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Medway Longboat - 1742 - 1:24 Scale - by Chuck Seiler


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    Yep.  Here I am, waiting for my longboat to come in.

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    I wanted to get my sweep in the water for this one, but will hold off until the second batch.  I want to get more progress on my QAB and don't want to hog short-supply Medways.  However I do want to get started soon.  This will be fun!.

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  • 3 weeks later...

    December 8th and I am finally underway.  Everybody else has shown you the various parts that come with the kit.  I got the same stuff.   The first thing I 'get' when opening the box is the cedar aroma.  Very pleasant.  It increases when sanding or sawing.

    The first order of business is the keel.  As most others have chosen, I am going to attempt the lap joint method and to do that I will be using the iGaging depth gauge discussed elsewhere.  First step is to test the process.

 

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    Above is my Byrnes Saw with iGaging depth gauge and some test pieces.  I cut these from the same sheet that included the keel pieces so when I got the right depth dialed in, I would be ready on the actual keel.

 

    The gauge told me that my test keel was .167" thick.  I would set the blade at .083, giving me .001 to play with.  Fine tuning the height those last .001 inches was a chore.  I finally got what I thought was correct and started my cuts.

 

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    The above photo shows the basic process.  The fence gives me a constant cut length, cut depth has been set into the blade.  These will be square cuts.  The cuts on the actual keel will require a little more creativity.

 

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     A close-up of the cut.  First cut is at the deepest part of the cut (lengthwise) working my way to the end.  That keeps the whole piece stable.  Once the end is finally cut I have to be careful not to push down on the piece, thereby taking off more than desired.  Moving the piece back and forth over the center of the blade ensures a smooth cut.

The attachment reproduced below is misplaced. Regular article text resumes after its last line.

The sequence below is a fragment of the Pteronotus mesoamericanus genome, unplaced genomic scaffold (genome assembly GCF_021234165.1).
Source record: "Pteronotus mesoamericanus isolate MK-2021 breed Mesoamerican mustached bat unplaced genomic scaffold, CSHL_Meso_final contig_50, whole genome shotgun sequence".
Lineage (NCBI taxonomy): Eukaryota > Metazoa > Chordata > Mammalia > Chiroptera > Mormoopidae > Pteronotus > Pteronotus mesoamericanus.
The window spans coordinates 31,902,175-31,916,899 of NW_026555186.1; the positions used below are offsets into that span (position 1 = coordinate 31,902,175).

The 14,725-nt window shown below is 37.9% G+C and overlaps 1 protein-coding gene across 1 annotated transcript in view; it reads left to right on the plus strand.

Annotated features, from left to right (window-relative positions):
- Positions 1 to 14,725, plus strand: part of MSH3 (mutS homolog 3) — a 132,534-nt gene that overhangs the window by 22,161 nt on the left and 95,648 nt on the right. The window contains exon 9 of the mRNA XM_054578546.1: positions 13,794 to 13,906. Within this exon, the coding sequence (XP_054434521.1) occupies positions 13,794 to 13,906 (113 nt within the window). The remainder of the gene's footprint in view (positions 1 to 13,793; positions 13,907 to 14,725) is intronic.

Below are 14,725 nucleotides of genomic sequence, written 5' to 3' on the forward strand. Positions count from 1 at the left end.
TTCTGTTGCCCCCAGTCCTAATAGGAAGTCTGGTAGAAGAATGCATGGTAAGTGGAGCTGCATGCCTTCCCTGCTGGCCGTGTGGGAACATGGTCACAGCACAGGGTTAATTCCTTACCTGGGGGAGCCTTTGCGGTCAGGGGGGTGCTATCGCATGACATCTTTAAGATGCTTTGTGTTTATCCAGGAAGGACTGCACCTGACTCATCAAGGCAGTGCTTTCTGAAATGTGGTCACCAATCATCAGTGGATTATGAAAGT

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    Cuts complete....

 

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    ...and glued in place.

 

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    Once dry and unclamped I could see that the cuts were a little too deep and the joint was uneven. :default_wallbash:

 

    Test showed that I did not measure from the center of the blade.  Blade height was actually .086".  I reset and tried again, ensuring I measured from center.

 

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    Right on target.  We'll see how this works on the real keel.

Edited by Chuck Seiler
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  • 2 weeks later...

 

    Using the procedures outlined above, I proceeded to cut the lap joints for the keel.  It was a little more difficult because we are dealing with angles that are not 90 degrees.  I marked each piece opposite the cut so I could align the edge of the cut with the blade.

 

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    Since the blade is pre-set to the proper height, I had to use the slot forward of the blade to align each piece.  For 3 of the 4 cuts I set the mitre to assist with the cut.  AS you can imagine, there are alot of places small errors can creep in.  I decided to make my cuts a little short of the end line. That way I could correct for any errors in angle or location by cleaning it up with scalpel/sand paper/file.  I was glad I did this.

 

 

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    After a little cosmetic sanding....I am pretty happy with the resulting joints.  Whadya think?

 

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  • 1 year later...
  • 2 months later...

Chuck - I want to thank you for your detailed pictures using the Igaging device. I have been anxiously waiting for mine to arrive. It arrived yesterday and so I have been closely following your approach. But when I measure and set my blade I am getting too deep a cut. I have had to set my blade height to .045 inches. and I can't figure out why. I could go forward just testing over and over but I want this to turn out right, My measurements are the same as yours and yet when I set the blade height to the same setting as you do I cut too deep. Suggestions?

 

PS the simple keel has now been cut into several pieces for testing. So there is no going back 😅

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